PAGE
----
A longtime Senate employee and popular youth baseball coach on Capitol Hill has died after an altercation outside his favorite restaurant and steps from his home near Nationals Park, according to his family and D.C. police.
Berner Richard Johnson III, 48, known as “Bud,” was pronounced dead Sunday at MedStar Washington Hospital Center following four days in intensive care. His family said they believe he was involved in a verbal argument inside the restaurant that turned physical outdoors. They said he suffered severe head trauma.
Authorities said they are investigating the circumstances. Police said Tuesday that they had not been provided a ruling from the medical examiner on the cause and manner of death. No arrests have been made.
The altercation occurred about 11:30 p.m. May 15 in the 100 block of K Street SE, around the corner from the Scarlet Oak restaurant and bar on New Jersey Avenue SE.
A police report taken immediately after the incident classified it as an aggravated assault. In an Internet posting to residents, police said Johnson “got into a dispute with a group of individuals, ultimately leading to the complainant being assaulted.”
A police spokeswoman declined to comment on the incident or investigation. The family said police told them they have identified people involved in the altercation.
Johnson’s death touched a broad spectrum of people. He played on a softball team, and players flocked to his hospital bedside. For years, he coached his sons’ teams in the Capitol Hill Little League, where he was known for his patient guidance of sometimes rambunctious boys.
Johnson also worked for 30 years in the document room in the basement of the Hart Senate Office Building, which provides copies of bills, resolutions, legislative reports and other publications. He started working there when he was 18 and received his anniversary pin two weeks ago.
Senate Minority Leader Charles E. Schumer (D-N.Y.) noted Johnson’s death on the Senate floor Monday, saying “he was beloved by his Senate family.” Schumer called the death “a reminder to all of us that life is fleeting and to hold tight to those we love.”
Johnson’s brother, Brad Johnson, who lives in Atlanta, said the family does not know details of what happened Wednesday night. “It’s so close and personal, at this time we just don’t know if we want to know,” he said.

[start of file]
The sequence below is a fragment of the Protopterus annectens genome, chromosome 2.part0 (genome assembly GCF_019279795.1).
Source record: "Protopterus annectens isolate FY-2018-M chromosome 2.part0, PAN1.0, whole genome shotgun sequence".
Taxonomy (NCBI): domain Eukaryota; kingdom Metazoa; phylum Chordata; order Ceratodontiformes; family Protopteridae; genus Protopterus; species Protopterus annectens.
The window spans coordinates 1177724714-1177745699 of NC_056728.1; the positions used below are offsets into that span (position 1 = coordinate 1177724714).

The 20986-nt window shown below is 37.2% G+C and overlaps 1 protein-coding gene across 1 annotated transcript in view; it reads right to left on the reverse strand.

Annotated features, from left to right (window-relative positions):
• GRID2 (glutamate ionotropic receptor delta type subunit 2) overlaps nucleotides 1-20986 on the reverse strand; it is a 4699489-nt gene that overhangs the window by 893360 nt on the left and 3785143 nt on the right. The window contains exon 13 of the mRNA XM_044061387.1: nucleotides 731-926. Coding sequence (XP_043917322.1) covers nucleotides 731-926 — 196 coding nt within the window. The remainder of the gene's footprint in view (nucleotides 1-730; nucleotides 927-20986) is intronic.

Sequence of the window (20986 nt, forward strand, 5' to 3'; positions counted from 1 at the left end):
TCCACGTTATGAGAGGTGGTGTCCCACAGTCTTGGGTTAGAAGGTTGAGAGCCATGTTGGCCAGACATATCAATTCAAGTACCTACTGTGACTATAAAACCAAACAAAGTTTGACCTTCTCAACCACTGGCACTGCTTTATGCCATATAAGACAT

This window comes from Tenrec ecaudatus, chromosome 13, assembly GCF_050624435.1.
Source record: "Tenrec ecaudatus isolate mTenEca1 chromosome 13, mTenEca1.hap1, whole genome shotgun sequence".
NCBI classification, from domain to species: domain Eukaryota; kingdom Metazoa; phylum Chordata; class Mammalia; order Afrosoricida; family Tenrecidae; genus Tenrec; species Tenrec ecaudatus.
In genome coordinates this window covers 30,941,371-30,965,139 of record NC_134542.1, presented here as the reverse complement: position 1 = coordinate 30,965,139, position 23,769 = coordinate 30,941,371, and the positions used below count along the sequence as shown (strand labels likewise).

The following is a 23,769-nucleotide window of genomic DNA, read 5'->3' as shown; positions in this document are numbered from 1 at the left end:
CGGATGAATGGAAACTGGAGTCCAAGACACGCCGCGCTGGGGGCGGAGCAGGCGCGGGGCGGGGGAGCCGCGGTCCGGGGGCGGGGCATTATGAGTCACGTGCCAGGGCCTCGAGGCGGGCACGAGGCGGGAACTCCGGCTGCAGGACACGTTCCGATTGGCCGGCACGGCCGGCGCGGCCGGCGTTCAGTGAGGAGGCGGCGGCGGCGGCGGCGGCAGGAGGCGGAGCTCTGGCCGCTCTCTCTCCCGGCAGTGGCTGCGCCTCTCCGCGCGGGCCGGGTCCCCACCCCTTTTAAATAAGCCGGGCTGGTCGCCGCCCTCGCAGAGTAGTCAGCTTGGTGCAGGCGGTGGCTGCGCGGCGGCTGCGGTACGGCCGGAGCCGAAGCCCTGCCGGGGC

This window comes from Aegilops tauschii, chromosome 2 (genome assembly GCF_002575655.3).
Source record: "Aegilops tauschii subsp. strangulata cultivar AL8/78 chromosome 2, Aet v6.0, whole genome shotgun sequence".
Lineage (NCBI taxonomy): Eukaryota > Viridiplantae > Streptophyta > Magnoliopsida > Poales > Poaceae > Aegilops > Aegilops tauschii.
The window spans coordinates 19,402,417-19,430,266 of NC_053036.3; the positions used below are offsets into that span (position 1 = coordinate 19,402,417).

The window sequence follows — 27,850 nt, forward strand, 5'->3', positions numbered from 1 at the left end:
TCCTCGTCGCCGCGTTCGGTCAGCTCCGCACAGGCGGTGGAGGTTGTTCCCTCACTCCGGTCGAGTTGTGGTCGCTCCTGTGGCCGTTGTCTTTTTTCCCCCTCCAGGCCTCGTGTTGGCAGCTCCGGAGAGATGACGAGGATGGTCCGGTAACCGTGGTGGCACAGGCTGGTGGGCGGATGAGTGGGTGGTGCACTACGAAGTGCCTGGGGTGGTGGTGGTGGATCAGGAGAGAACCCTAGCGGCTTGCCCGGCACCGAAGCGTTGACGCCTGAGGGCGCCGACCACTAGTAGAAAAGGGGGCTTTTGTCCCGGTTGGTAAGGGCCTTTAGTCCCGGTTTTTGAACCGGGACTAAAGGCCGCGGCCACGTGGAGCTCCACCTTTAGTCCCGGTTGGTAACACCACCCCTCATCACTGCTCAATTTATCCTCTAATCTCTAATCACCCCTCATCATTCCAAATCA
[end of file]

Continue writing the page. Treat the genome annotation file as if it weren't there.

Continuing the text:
He said his brother “was just so well loved by his friends and his family.”
Brad Johnson confirmed that postings on the Caring Bridge Internet site were from the family. They offered intimate updates of Berner Johnson’s medical care and said it took D.C. police and paramedics 19 minutes to revive Johnson before he got to the hospital.
By Sunday morning, the family wrote, “the situation did not improve” and his final moments were being planned. He donated his kidneys and liver and was taken off life support later that night. “It is a horrible situation but the response and support has been beautiful,” the family wrote.
Berner Johnson had two children from a first marriage, Cory Johnson, 29, and Brad Johnson, 28. He married Diane Johnson, a schoolteacher in Montgomery County, nearly 23 years ago, and they had a son, Bo, who is 14.
They moved to the Navy Yard area about 10 years ago and moved into Capitol Hill Tower on New Jersey Avenue, a minute walk to the Scarlet Oak. The family described the restaurant as his go-to place, writing on the website, “Think of ‘Cheers’ for Bud.”
The coaches and staff at Capitol Hill Little League said Johnson had been an active volunteer for years since the group was formed in 2011, coaching teams and his two sons as it grew to include 650 players.
“He was the steadiest and most solid person,” said league board member Adam Maier, 44. “He cared deeply about kids. He had the capacity to find the strength and the good quality in kids even when those kids were totally screwing around, not listening and not behaving. He managed to have patience to find the best in them.”
In an email to parents and players, the league president wrote that many had watched Johnson coach and seen “with pride as his son Bo has developed into a fine young man and fine baseball player.”
It ended, “All of Capitol Hill will miss you, Bud.”